At times it can be conflicting to be so involved in the development of the region, which in some people’s minds is changing the essence of our small town heritage. In some cases, this might be true, but I’d like to think that despite all the growth and development, our community is as strong and vibrant as ever. In fact, it is our rural and community heritage that lures people in from far and wide to live and invest. I’ve found that newcomers to the area are in fact keen to shrug off the burdens of big city life and immerse themselves into a more balanced and fulfilling lifestyle. We have a long running office label for when our guys wear loafers, shorts and golf shirts to work. This outfit is called the ‘Salt Rock Suit’, and not only is it comfortable, but usually draws envious comments from our Joburg clients longing to ditch the jacket and tie… and why not? Times are changing, corporates are becoming more flexible, working remotely is commonplace and more value is placed on getting the job done than simply being in an office from nine to five. In the USA, recent research has shown that by 2020 almost 50% of the workforce will be freelancers. South Africa may be a little behind this trend, but there is certainly a big shift happening and our region is fast becoming a hub for professionals looking to balance their careers and personal lives.
It’s no secret that I’m passionate about our local history and heritage. As it is with new residents, I think this comes from an innate desire to feel connected, to belong. I’m therefore quite sentimental when it comes to various buildings and landmarks around town and pay particular attention whenever any development takes place impacting on these. In the past I have written about the Umhlali Village and its wonderful history and significance to the area. Our family and many other locals grew up going to ‘The Village’ as it was widely known, and I have very vivid memories of my times in the various shops. Every local will remember shopping at the Spar, Thompson’s Tasty Meats and Cindy’s, picking up a prescription at the Pharmacy, collecting the mail from the post office, browsing the latest ladies fashion in Shartini, or visiting the legendary Lali Hotel for a pizza and some Italian kisses. It has therefore been difficult to see our Village slowly deteriorate over the past few years.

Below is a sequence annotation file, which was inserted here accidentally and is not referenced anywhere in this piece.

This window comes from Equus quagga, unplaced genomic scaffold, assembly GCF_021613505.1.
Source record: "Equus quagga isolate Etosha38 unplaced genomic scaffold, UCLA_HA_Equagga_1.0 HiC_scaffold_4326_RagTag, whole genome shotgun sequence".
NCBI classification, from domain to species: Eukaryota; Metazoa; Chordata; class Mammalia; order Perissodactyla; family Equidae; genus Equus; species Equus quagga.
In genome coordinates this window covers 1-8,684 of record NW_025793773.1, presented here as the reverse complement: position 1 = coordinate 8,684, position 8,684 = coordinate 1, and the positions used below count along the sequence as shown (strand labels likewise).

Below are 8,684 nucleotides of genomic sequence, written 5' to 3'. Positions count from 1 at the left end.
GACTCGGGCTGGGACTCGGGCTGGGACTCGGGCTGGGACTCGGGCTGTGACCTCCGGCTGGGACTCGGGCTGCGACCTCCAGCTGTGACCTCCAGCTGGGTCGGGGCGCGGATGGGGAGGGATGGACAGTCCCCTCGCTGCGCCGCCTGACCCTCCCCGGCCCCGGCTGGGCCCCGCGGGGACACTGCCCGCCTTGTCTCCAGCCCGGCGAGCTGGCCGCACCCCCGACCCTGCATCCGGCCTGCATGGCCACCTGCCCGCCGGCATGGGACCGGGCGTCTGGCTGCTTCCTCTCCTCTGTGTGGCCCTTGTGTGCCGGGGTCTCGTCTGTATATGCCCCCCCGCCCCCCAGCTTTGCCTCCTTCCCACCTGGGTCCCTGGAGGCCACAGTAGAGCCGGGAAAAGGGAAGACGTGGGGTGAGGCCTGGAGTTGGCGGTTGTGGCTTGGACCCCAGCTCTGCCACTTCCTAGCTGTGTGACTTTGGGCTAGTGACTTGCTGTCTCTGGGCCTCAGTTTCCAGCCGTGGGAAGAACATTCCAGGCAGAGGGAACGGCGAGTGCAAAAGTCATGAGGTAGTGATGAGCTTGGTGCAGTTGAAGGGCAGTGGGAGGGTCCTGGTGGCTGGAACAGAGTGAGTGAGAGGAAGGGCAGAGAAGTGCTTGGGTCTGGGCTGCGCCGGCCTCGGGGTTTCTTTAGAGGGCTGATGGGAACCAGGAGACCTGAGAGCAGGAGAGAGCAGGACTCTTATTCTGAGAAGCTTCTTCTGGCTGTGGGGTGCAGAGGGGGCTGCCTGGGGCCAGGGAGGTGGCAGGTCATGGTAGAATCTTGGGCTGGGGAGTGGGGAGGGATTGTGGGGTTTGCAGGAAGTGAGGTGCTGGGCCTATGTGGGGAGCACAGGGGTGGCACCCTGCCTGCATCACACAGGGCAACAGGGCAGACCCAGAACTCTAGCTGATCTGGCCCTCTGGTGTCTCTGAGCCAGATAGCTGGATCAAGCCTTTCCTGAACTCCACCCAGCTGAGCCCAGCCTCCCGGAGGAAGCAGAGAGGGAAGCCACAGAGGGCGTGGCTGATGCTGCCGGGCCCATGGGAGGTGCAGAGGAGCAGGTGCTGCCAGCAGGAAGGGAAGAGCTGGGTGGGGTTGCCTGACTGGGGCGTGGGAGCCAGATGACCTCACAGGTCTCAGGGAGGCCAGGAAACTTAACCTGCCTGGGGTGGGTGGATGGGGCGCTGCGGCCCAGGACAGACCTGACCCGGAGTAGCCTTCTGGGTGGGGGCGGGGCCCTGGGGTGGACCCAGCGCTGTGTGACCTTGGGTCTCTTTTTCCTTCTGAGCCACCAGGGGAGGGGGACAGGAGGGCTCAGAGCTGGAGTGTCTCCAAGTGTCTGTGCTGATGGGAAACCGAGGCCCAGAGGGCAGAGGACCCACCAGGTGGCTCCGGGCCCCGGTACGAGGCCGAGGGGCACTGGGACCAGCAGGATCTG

Much to my excitement however, there is a resurgence taking place and something I am extremely positive about both from a development and community point of view. Some friends of mine have taken the bold move to purchase and re-develop a number of the old buildings with the vision of revitalising this significant precinct. With some smart tenant placements, the ‘Village’ is now busier than it’s been in decades and Umhlali Village is finding a new purpose and life. A term that has been coined to describe this kind of development is ‘adaptive re-use’. This can mean a lot of different things, from reinventing an old warehouse to repurposing shipping containers as homes, but at its core, the concept is about repurposing an old building into something new. Adaptive re-use differs from renovation in one important way; not only are buildings transformed, but this second life can be drastically different in purpose from the first. In Umhlali’s case, a bar can become a church, a hotel can transform into a school, and a supermarket can bounce back as a boxing Gym.
There is something very exciting, responsible and sustainable about this committed approach to development. With the growing community looking to connect with our heritage, this should be an extraordinary benchmark for others to follow.